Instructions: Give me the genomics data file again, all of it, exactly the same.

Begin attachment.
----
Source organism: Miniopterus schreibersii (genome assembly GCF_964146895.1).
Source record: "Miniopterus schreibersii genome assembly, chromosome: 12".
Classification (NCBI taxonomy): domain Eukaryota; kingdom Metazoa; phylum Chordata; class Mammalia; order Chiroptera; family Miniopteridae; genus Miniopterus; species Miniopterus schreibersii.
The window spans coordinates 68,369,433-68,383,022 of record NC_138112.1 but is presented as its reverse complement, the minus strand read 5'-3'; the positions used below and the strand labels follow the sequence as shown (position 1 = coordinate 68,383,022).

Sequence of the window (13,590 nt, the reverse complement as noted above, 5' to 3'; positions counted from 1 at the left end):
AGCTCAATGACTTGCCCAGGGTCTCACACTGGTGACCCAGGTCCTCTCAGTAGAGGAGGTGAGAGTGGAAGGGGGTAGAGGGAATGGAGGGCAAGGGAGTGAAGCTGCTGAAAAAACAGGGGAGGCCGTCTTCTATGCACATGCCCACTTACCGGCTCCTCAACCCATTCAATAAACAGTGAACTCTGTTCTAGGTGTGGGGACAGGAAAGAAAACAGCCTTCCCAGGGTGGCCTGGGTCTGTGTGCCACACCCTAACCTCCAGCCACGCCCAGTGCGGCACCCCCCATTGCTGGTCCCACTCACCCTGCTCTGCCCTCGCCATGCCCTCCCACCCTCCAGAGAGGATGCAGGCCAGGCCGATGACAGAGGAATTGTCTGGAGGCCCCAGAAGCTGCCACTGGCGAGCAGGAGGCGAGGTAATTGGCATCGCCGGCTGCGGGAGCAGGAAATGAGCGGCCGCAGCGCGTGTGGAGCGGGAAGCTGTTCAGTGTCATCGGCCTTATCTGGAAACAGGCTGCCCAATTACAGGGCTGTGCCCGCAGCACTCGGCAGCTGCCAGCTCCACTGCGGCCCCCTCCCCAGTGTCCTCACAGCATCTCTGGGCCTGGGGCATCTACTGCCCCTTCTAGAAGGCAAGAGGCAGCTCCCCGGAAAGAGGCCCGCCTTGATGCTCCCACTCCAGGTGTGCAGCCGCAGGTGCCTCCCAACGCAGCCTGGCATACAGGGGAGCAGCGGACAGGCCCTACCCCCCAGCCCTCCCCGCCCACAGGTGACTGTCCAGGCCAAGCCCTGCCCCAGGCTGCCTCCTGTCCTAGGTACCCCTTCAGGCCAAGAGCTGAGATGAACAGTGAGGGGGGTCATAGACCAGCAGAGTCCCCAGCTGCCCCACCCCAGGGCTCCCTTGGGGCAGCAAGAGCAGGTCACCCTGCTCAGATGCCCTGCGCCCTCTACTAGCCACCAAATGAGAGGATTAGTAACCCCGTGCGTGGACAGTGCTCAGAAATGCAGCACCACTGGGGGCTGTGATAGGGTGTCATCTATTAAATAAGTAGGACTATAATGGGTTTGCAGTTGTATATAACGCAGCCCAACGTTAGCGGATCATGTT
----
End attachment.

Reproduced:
Source organism: Miniopterus schreibersii (genome assembly GCF_964146895.1).
Source record: "Miniopterus schreibersii genome assembly, chromosome: 12".
Classification (NCBI taxonomy): domain Eukaryota; kingdom Metazoa; phylum Chordata; class Mammalia; order Chiroptera; family Miniopteridae; genus Miniopterus; species Miniopterus schreibersii.
The window spans coordinates 68,369,433-68,383,022 of record NC_138112.1 but is presented as its reverse complement, the minus strand read 5'-3'; the positions used below and the strand labels follow the sequence as shown (position 1 = coordinate 68,383,022).

Sequence of the window (13,590 nt, the reverse complement as noted above, 5' to 3'; positions counted from 1 at the left end):
AGCTCAATGACTTGCCCAGGGTCTCACACTGGTGACCCAGGTCCTCTCAGTAGAGGAGGTGAGAGTGGAAGGGGGTAGAGGGAATGGAGGGCAAGGGAGTGAAGCTGCTGAAAAAACAGGGGAGGCCGTCTTCTATGCACATGCCCACTTACCGGCTCCTCAACCCATTCAATAAACAGTGAACTCTGTTCTAGGTGTGGGGACAGGAAAGAAAACAGCCTTCCCAGGGTGGCCTGGGTCTGTGTGCCACACCCTAACCTCCAGCCACGCCCAGTGCGGCACCCCCCATTGCTGGTCCCACTCACCCTGCTCTGCCCTCGCCATGCCCTCCCACCCTCCAGAGAGGATGCAGGCCAGGCCGATGACAGAGGAATTGTCTGGAGGCCCCAGAAGCTGCCACTGGCGAGCAGGAGGCGAGGTAATTGGCATCGCCGGCTGCGGGAGCAGGAAATGAGCGGCCGCAGCGCGTGTGGAGCGGGAAGCTGTTCAGTGTCATCGGCCTTATCTGGAAACAGGCTGCCCAATTACAGGGCTGTGCCCGCAGCACTCGGCAGCTGCCAGCTCCACTGCGGCCCCCTCCCCAGTGTCCTCACAGCATCTCTGGGCCTGGGGCATCTACTGCCCCTTCTAGAAGGCAAGAGGCAGCTCCCCGGAAAGAGGCCCGCCTTGATGCTCCCACTCCAGGTGTGCAGCCGCAGGTGCCTCCCAACGCAGCCTGGCATACAGGGGAGCAGCGGACAGGCCCTACCCCCCAGCCCTCCCCGCCCACAGGTGACTGTCCAGGCCAAGCCCTGCCCCAGGCTGCCTCCTGTCCTAGGTACCCCTTCAGGCCAAGAGCTGAGATGAACAGTGAGGGGGGTCATAGACCAGCAGAGTCCCCAGCTGCCCCACCCCAGGGCTCCCTTGGGGCAGCAAGAGCAGGTCACCCTGCTCAGATGCCCTGCGCCCTCTACTAGCCACCAAATGAGAGGATTAGTAACCCCGTGCGTGGACAGTGCTCAGAAATGCAGCACCACTGGGGGCTGTGATAGGGTGTCATCTATTAAATAAGTAGGACTATAATGGGTTTGCAGTTGTATATAACGCAGCCCAACGTTAGCGGATCATGTT